What’s the plan for the summer and fall?

The virus scrambled some of my summer plans. I was supposed to work at Senator Schumer’s Office, but they are not able to go into the office yet, so I’m working as a Fellow for a congressional candidate in Brooklyn. When we go back to school in the fall, I’ll start working on a year-long honors thesis for political science and start thinking about what comes after college.  

What age did you enter BFS?

I came in to the Blue Room when I was 3.

What teachers had a profound effect on your experience at BFS?

Erin Mansur — I had Erin as a teacher for three years. She was my advisor in sixth grade and [my] English teacher in seventh and eighth grade. That period of time is when I think students first develop a real consciousness of the world around them, and Erin was so influential to me because she brought real life into the classroom in a way that challenged us to develop an understanding of our surroundings.  

Vlad Malukoff — Vlad was my history teacher for two years in high school and the faculty advisor for the Model U.N. team. He helped me learn how to think about the world and was a really important role model for me during my four years of high school.    

What advice would you give current students at BFS?

I would say take advantage of the city and all of its resources to the full extent that you can. There’s no other city that offers as much in terms of its museums, performances, food, and neighborhoods. Consequentially, I think students from New York have a degree of life experience that makes it easier to thrive in new environments no matter where you go next. Depending on where you go to school, there may not be many New Yorkers, and it’s also important to have enough stories to prove that the city isn’t just kale salad and Times Square.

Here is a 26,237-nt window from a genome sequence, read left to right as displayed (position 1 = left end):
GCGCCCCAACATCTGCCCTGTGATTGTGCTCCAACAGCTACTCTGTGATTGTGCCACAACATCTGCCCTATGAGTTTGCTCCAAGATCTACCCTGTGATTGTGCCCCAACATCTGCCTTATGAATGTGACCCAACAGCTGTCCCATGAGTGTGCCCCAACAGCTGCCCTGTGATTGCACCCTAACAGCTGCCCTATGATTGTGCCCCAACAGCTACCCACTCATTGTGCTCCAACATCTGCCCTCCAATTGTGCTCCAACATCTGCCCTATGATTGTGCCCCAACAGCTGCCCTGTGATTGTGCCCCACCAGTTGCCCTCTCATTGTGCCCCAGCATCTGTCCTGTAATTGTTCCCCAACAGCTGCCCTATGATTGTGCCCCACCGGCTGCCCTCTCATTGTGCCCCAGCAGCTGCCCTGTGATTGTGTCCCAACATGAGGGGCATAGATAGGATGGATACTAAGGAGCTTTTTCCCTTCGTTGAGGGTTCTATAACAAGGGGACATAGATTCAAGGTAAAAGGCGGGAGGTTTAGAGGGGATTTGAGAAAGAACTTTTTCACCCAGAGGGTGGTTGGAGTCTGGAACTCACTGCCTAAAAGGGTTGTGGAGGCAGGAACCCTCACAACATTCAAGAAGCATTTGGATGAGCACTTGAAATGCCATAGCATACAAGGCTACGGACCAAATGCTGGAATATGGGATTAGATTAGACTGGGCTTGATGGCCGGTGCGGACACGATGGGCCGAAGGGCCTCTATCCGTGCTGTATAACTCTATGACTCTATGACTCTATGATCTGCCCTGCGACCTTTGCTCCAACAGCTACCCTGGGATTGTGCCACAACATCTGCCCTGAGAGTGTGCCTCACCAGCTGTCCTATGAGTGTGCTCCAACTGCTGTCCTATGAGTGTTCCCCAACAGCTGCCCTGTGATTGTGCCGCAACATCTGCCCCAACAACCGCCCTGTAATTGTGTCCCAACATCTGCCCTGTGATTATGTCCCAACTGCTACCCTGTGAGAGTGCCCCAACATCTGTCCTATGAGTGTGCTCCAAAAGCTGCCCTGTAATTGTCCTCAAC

How did the Quaker education you received at BFS prepare and guide you for your studies at college, on a micro and macro level? (For example, daily life and challenges, as well as the larger issues of growing up, being away from home, and navigating the world of the university for the first time?”)

I think most schools primarily ask students to look externally and examine their surroundings. I felt that BFS, though, and Quakerism more broadly, add that it’s also important to look internally and ask how who we are should interact with the world that we’re learning about.  I think that process helps develop a greater sense of purpose and makes it easier to deal with challenges in college and beyond.  

What’s a lesson you’re taking from these last several months that you feel will impact your growth or has made you more resilient?

How much the ability to be resilient is built into the structure of the world around us. It is in so many ways the result of our environment. While this summer was destabilizing for everyone, it became very clear how uneven the infrastructure of resiliency is across the city. I think everyone should be motivated to stay engaged because there is no vaccine for a lot of these problems.